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Dedicated volunteers donate countless hours, years at ‘Ding’

By Staff | Mar 2, 2016

Frank Fallert has been a J.N. “Ding” Darling National Wildlife Refuge volunteer for 30 years, contributing 7,500 hours. MEGHAN MCCOY

More than 14,000 hours have been donated at J.N. “Ding” Darling National Wildlife Refuge by two dedicated volunteers over a 30 year time span.

An annual Volunteer Awards Luncheon was hosted by J.N. “Ding” Darling National Wildlife Refuge and “Ding” Darling Wildlife Society, Friends of the Refuge, Feb. 19, at the Sanibel Community House for those that have dedicated countless hours and years to helping the refuge run smoothly.

Two of those volunteers, Frank Fallert, who has donated 6,500 hours over 30 years, and Marilyn Kloosterman, who has donated 8,000 hours, were among the volunteers honored.

According to the refuge staff, 280 volunteers worked 49,990 hours during fiscal year 2015, providing a labor savings of $945,639, or almost 20 full-time staff members.

Although Fallert knew he had volunteered for 30 years, receiving an award for 6,500 hours was a surprise.

Marilyn Kloosterman has donated 8,000 hours to J.N. “Ding” Darling National Wildlife Refuge over the years. MEGHAN MCCOY

Fallert, who retired from his St. Louis accounting career in 1985 after 34 years, began volunteering at “Ding” shortly after moving to Sanibel in November 1986.

“I had been here before,” he said of Sanibel. “I moved to the area right after I retired.”

Since Fallert spent a great deal of time working with computers while he was an accountant, he continued to share his expertise while volunteering.

“I knew computers and helped with the computers,” he said.

When he first began volunteering 30 years ago, Fallert recalled working in the bookstore located in another building at “Ding.” He said the old space was considerable smaller than the new Nature Store within the Education Center.

“There was a lot of the same stuff in the old building, but it was very tiny,” Fallert said.

He has been on the bookstore committee, was the membership chairman, and volunteered within the accounting department over the years.

“I like working with the people and talking with the people,” Fallert said of why he has volunteered for so many years. “I will volunteer until they kick me out.”

Now Fallert volunteers one afternoon a week helping bag merchandise at the Nature Store and talking to customers.

Kloosterman said she began volunteering at the refuge in January 1987 after moving to the island from Michigan on July 1, 1986. She said she gave herself six months to settle in before she and a friend took a volunteering training course.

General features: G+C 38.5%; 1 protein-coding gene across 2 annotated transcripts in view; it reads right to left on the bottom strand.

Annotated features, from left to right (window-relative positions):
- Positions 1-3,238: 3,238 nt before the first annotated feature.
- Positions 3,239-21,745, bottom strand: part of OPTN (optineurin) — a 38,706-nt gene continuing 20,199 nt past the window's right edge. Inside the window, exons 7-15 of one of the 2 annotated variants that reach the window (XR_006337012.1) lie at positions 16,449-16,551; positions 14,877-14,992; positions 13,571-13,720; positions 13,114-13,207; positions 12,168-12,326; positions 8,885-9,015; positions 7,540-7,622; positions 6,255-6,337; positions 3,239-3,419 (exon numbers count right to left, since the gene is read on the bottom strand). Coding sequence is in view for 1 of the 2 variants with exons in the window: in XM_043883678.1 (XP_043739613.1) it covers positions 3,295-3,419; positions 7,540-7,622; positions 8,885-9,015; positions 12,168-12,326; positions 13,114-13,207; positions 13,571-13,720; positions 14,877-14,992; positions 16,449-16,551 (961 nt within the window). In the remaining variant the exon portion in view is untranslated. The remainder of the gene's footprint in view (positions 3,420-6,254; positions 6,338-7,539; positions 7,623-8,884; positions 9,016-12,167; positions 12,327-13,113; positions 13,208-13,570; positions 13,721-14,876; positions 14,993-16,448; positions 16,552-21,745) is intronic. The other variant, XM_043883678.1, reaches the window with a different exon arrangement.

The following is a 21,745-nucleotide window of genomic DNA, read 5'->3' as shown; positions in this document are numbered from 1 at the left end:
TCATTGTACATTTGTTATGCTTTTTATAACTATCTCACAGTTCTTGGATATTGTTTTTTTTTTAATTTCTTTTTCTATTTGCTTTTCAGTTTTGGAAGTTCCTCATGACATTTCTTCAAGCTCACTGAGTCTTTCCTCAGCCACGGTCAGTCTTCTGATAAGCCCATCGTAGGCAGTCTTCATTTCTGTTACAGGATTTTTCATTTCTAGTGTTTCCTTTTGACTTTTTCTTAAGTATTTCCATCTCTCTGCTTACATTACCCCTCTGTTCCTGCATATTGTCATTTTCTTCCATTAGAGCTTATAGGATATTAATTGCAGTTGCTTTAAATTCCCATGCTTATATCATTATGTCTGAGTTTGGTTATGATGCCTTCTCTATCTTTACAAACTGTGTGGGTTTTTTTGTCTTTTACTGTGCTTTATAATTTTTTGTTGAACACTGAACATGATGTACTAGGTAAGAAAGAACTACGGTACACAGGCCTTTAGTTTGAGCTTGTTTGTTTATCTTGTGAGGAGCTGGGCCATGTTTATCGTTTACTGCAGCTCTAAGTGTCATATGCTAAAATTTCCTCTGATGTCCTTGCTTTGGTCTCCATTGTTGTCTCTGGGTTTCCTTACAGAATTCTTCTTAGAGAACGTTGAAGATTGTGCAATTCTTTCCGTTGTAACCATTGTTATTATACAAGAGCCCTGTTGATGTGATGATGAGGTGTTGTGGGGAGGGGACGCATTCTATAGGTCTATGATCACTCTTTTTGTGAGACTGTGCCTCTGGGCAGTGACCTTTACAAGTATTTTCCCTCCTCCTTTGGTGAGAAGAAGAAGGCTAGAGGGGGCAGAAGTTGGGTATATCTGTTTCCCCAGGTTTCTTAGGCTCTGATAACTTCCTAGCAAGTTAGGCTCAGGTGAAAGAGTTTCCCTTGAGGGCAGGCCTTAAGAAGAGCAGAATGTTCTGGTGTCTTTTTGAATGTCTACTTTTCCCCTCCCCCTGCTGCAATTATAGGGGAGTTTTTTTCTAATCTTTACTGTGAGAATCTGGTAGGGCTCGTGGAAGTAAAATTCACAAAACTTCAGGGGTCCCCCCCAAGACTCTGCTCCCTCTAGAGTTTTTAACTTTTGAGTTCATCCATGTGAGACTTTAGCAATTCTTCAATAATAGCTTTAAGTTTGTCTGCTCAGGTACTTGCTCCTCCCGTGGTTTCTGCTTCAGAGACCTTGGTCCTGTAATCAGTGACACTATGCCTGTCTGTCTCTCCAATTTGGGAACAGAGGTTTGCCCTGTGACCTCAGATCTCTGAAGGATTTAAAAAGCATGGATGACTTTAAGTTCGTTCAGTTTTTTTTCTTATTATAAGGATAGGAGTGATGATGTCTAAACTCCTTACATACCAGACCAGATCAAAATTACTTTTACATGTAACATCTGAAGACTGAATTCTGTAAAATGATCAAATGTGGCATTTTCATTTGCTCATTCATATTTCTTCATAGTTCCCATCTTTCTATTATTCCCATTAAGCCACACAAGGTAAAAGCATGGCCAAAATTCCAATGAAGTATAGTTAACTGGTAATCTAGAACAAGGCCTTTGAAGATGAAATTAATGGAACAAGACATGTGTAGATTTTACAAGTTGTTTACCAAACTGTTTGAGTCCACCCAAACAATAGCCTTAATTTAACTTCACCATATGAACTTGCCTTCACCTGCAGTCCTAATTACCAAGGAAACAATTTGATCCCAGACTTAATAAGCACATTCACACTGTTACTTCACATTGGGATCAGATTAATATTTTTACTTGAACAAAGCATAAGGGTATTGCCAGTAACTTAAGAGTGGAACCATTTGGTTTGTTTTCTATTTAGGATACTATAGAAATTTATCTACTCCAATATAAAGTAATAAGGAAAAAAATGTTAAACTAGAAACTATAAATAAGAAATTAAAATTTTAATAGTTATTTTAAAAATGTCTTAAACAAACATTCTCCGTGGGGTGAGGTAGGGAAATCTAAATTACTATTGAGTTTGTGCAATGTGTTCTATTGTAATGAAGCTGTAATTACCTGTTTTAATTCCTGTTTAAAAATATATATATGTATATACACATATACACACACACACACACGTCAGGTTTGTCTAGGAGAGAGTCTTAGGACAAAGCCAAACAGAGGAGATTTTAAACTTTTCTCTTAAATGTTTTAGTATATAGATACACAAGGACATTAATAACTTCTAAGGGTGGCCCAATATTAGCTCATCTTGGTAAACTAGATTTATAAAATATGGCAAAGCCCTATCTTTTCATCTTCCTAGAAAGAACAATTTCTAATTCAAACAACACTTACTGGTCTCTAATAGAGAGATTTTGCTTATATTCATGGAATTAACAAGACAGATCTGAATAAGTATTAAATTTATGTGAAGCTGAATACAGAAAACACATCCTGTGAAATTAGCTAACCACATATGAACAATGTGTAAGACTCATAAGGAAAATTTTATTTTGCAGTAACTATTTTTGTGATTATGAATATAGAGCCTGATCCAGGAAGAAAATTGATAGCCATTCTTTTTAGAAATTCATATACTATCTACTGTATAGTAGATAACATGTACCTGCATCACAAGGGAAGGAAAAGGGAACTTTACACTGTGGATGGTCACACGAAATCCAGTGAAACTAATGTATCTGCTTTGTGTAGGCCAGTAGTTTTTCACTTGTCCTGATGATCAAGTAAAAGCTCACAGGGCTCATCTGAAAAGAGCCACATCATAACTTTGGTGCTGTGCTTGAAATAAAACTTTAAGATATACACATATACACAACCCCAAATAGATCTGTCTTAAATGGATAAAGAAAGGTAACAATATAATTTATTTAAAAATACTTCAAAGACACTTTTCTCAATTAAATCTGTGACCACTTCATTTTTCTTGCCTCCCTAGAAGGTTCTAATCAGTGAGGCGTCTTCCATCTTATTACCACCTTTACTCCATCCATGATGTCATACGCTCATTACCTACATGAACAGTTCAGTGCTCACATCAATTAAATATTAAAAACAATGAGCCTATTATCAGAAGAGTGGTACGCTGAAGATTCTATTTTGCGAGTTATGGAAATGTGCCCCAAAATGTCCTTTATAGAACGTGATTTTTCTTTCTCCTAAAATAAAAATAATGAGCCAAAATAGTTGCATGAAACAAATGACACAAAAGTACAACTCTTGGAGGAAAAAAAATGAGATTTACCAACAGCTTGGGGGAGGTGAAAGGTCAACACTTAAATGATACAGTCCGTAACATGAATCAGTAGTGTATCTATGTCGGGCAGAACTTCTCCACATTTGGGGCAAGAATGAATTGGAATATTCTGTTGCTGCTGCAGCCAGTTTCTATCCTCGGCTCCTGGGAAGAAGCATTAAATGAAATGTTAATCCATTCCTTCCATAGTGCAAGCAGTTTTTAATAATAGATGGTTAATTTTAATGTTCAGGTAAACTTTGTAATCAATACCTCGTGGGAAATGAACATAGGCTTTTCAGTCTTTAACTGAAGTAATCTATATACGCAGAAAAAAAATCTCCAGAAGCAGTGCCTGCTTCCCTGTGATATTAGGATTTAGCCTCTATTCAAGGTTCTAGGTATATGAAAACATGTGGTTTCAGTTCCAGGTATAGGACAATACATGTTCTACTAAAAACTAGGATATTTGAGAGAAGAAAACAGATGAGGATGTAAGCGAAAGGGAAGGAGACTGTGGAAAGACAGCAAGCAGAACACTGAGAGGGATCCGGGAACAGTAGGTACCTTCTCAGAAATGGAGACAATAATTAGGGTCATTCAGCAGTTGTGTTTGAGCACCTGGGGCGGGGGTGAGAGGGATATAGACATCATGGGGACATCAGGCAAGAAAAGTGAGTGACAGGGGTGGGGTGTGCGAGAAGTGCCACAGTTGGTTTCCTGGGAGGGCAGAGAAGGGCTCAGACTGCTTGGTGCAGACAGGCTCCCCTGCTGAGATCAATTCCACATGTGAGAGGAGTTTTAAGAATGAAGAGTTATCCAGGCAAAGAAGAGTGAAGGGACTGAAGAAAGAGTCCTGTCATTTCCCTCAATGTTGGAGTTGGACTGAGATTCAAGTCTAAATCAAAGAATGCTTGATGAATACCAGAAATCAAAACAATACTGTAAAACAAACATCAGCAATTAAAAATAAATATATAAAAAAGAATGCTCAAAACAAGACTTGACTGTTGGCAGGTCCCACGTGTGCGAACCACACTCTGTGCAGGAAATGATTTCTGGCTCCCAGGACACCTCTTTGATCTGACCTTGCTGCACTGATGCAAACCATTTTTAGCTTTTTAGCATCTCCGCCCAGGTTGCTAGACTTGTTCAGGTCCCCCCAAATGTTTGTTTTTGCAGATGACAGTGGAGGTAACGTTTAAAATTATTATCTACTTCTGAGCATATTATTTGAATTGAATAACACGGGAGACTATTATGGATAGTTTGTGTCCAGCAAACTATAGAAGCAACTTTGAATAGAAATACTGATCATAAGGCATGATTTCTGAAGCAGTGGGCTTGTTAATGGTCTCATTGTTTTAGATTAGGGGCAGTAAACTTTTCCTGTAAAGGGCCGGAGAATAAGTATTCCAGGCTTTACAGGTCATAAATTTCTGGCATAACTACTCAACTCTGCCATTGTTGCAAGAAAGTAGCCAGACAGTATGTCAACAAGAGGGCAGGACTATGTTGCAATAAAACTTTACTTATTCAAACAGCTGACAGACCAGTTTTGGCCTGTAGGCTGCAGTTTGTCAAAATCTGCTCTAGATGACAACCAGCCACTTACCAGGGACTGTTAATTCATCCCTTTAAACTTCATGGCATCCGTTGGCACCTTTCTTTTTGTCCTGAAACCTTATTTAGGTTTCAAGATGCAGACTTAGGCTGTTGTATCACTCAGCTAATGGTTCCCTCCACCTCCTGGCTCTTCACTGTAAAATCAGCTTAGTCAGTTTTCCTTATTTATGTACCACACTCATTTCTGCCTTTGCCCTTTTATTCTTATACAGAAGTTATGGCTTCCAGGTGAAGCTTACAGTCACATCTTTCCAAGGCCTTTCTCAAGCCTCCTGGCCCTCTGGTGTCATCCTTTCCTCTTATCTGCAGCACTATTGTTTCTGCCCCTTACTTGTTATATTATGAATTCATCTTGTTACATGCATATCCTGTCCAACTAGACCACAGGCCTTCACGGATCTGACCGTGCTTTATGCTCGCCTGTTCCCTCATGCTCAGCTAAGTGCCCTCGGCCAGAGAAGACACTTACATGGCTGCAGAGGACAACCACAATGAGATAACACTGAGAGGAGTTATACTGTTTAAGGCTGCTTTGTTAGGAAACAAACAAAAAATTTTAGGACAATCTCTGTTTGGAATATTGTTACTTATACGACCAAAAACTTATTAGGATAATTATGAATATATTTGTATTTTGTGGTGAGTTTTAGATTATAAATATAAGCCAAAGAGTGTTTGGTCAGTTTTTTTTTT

“I always loved nature and birds,” she said. “It’s one of the reasons we moved down here.”

In 1987, Kloosterman began working in the office helping the treasurer with the books. She said the refuge at that time also received their first computer. In the afternoons she spent time entering inventory, which was previously hand-written, into the computer.

From there she worked in the bookstore, which at that time consisted of a few shelves in the old building.

When the treasurer retired, Kloosterman took over the position for several years until a part-time employee was hired.

For three years she dedicated her time to being the president of the society where she was very involved in building the new building.

“It’s a wonderful group to work for. Such dedicated and fun people,” Kloosterman said.

The long-time volunteer also spent time roving on the trail with a spotting scope talking to people and telling them what they are seeing.

“That was a fun time,” she said.

Kloosterman shared an experience that stuck with her over the years, spotting an alligator on the Indigo Trail. She said she was using an electric car heading back to the center when an alligator was sunning across the trail. After calling for help, she was asked to remain by the alligator to keep visitors away from it, which lasted for 20 minutes.

The alligator finally moved when her help slammed a piece of cardboard down on the trail near the alligator, causing it to jump and walk away.

Now, Kloosterman spends three hours a week at the refuge volunteering her time.

“I’m 92. I’ll keep going as long as I can,” Kloosterman said about volunteering at “Ding.”

Follow Meghan @IslanderMeghan on Twitter.